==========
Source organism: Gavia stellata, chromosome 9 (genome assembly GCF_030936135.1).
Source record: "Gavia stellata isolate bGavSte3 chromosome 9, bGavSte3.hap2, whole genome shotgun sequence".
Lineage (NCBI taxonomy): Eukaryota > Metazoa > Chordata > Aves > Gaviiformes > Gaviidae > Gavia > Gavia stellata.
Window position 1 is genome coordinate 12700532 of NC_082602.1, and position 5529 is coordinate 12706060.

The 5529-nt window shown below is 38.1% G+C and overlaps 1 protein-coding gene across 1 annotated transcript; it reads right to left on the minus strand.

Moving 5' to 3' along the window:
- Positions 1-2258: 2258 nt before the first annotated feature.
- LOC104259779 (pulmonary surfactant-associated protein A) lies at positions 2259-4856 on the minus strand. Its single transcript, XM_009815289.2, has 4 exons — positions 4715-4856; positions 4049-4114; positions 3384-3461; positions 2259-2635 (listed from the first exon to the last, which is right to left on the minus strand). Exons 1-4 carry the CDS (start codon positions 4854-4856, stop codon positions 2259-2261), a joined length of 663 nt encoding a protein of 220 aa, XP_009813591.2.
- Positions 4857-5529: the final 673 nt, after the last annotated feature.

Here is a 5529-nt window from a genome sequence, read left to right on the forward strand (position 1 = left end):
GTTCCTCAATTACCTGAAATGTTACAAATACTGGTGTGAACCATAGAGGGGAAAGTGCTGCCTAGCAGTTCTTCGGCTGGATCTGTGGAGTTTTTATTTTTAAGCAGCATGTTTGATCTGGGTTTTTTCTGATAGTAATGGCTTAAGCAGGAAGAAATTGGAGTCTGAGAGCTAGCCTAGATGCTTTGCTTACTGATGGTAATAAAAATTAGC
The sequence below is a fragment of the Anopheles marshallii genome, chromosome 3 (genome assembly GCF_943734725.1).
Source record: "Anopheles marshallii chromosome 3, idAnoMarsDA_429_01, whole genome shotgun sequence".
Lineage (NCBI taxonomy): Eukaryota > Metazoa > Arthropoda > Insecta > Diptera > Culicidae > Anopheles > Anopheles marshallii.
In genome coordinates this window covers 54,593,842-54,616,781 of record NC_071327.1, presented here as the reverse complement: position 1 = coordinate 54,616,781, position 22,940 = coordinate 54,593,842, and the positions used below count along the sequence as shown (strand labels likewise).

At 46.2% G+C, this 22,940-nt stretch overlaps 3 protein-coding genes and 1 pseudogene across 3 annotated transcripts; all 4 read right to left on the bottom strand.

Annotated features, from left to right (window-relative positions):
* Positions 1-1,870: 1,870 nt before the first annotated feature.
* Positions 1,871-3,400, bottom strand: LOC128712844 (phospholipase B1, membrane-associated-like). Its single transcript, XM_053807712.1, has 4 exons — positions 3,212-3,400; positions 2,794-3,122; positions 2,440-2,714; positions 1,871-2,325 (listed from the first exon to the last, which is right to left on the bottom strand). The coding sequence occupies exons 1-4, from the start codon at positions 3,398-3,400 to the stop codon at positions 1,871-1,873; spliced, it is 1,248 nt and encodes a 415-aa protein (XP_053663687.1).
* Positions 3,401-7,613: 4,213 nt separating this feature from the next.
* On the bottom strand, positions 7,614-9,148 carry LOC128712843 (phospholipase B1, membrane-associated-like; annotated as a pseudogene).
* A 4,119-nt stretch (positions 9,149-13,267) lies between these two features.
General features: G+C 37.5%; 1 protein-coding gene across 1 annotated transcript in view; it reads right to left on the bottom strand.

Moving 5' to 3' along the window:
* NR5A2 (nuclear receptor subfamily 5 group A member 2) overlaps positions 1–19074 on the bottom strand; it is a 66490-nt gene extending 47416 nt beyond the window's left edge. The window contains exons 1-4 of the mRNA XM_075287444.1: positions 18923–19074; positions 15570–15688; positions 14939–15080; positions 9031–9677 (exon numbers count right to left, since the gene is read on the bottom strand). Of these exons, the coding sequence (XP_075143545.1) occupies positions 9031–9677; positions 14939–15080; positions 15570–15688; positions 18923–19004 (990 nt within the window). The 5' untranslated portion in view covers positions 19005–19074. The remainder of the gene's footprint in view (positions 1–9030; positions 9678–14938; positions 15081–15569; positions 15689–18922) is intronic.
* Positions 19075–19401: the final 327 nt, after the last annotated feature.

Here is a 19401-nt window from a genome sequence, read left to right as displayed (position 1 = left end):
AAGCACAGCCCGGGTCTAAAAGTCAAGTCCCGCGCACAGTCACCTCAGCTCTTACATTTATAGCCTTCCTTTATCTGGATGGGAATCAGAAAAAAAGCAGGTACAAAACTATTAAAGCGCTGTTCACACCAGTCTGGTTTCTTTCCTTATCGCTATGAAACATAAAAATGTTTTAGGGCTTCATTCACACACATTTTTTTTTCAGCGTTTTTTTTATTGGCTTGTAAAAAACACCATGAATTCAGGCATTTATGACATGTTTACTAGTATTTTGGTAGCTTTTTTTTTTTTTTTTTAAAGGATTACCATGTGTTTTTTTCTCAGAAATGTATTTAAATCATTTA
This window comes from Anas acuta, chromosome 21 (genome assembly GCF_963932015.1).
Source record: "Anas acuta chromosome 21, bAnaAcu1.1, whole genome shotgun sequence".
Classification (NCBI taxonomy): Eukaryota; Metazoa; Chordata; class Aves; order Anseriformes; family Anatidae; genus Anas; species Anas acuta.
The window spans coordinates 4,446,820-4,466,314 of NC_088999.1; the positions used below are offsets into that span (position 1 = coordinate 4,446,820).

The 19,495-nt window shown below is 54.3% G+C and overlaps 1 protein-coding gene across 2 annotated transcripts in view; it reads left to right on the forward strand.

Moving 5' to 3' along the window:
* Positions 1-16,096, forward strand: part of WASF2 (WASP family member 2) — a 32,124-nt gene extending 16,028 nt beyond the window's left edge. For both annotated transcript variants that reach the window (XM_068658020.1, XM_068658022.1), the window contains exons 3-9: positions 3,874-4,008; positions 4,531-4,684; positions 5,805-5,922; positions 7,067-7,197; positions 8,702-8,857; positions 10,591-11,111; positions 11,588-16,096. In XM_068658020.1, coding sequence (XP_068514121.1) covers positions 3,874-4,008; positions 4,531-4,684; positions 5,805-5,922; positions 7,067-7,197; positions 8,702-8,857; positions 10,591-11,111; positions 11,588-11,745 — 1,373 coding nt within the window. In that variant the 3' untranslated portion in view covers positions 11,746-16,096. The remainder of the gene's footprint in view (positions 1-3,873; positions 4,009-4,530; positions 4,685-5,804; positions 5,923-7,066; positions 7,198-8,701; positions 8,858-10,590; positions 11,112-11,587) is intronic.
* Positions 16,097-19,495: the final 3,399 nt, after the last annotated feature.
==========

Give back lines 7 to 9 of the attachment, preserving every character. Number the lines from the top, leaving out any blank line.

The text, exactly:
- Positions 1-2258: 2258 nt before the first annotated feature.
- LOC104259779 (pulmonary surfactant-associated protein A) lies at positions 2259-4856 on the minus strand. Its single transcript, XM_009815289.2, has 4 exons — positions 4715-4856; positions 4049-4114; positions 3384-3461; positions 2259-2635 (listed from the first exon to the last, which is right to left on the minus strand). Exons 1-4 carry the CDS (start codon positions 4854-4856, stop codon positions 2259-2261), a joined length of 663 nt encoding a protein of 220 aa, XP_009813591.2.
- Positions 4857-5529: the final 673 nt, after the last annotated feature.